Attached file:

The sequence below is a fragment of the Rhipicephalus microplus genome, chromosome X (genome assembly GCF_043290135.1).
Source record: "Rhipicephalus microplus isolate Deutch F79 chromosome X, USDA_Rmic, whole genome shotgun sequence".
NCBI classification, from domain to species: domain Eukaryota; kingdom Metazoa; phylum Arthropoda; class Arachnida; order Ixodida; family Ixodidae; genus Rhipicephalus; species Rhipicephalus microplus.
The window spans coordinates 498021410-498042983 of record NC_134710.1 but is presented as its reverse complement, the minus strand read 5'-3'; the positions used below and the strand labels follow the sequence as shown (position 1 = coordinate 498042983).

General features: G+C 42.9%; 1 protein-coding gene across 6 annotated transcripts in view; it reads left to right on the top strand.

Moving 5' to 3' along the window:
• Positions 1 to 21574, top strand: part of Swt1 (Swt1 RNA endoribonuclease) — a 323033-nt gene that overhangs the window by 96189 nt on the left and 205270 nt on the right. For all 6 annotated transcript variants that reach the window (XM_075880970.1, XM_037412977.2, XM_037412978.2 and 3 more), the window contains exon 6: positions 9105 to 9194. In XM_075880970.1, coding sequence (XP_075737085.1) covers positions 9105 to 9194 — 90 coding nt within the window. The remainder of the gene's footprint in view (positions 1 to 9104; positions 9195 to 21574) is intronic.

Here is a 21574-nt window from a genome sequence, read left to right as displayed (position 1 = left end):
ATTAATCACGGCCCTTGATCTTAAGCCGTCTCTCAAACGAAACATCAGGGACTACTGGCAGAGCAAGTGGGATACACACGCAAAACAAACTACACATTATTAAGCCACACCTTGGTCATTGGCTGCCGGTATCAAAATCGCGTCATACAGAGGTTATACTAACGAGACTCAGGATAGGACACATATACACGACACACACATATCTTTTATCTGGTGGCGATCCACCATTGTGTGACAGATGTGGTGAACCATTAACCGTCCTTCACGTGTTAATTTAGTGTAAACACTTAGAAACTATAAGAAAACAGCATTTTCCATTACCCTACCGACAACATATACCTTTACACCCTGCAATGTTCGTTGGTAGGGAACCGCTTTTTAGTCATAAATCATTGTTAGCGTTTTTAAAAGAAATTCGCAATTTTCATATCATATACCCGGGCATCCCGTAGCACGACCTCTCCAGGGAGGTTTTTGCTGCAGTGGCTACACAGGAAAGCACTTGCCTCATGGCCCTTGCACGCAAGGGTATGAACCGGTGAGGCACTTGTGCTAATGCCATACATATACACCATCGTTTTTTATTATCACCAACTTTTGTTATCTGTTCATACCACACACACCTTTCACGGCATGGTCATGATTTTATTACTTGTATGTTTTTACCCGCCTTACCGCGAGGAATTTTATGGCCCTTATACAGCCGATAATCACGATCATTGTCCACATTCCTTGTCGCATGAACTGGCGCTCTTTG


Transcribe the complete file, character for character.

The sequence below is a fragment of the Rhipicephalus microplus genome, chromosome X (genome assembly GCF_043290135.1).
Source record: "Rhipicephalus microplus isolate Deutch F79 chromosome X, USDA_Rmic, whole genome shotgun sequence".
NCBI classification, from domain to species: domain Eukaryota; kingdom Metazoa; phylum Arthropoda; class Arachnida; order Ixodida; family Ixodidae; genus Rhipicephalus; species Rhipicephalus microplus.
The window spans coordinates 498021410-498042983 of record NC_134710.1 but is presented as its reverse complement, the minus strand read 5'-3'; the positions used below and the strand labels follow the sequence as shown (position 1 = coordinate 498042983).

General features: G+C 42.9%; 1 protein-coding gene across 6 annotated transcripts in view; it reads left to right on the top strand.

Moving 5' to 3' along the window:
• Positions 1 to 21574, top strand: part of Swt1 (Swt1 RNA endoribonuclease) — a 323033-nt gene that overhangs the window by 96189 nt on the left and 205270 nt on the right. For all 6 annotated transcript variants that reach the window (XM_075880970.1, XM_037412977.2, XM_037412978.2 and 3 more), the window contains exon 6: positions 9105 to 9194. In XM_075880970.1, coding sequence (XP_075737085.1) covers positions 9105 to 9194 — 90 coding nt within the window. The remainder of the gene's footprint in view (positions 1 to 9104; positions 9195 to 21574) is intronic.

Here is a 21574-nt window from a genome sequence, read left to right as displayed (position 1 = left end):
ATTAATCACGGCCCTTGATCTTAAGCCGTCTCTCAAACGAAACATCAGGGACTACTGGCAGAGCAAGTGGGATACACACGCAAAACAAACTACACATTATTAAGCCACACCTTGGTCATTGGCTGCCGGTATCAAAATCGCGTCATACAGAGGTTATACTAACGAGACTCAGGATAGGACACATATACACGACACACACATATCTTTTATCTGGTGGCGATCCACCATTGTGTGACAGATGTGGTGAACCATTAACCGTCCTTCACGTGTTAATTTAGTGTAAACACTTAGAAACTATAAGAAAACAGCATTTTCCATTACCCTACCGACAACATATACCTTTACACCCTGCAATGTTCGTTGGTAGGGAACCGCTTTTTAGTCATAAATCATTGTTAGCGTTTTTAAAAGAAATTCGCAATTTTCATATCATATACCCGGGCATCCCGTAGCACGACCTCTCCAGGGAGGTTTTTGCTGCAGTGGCTACACAGGAAAGCACTTGCCTCATGGCCCTTGCACGCAAGGGTATGAACCGGTGAGGCACTTGTGCTAATGCCATACATATACACCATCGTTTTTTATTATCACCAACTTTTGTTATCTGTTCATACCACACACACCTTTCACGGCATGGTCATGATTTTATTACTTGTATGTTTTTACCCGCCTTACCGCGAGGAATTTTATGGCCCTTATACAGCCGATAATCACGATCATTGTCCACATTCCTTGTCGCATGAACTGGCGCTCTTTG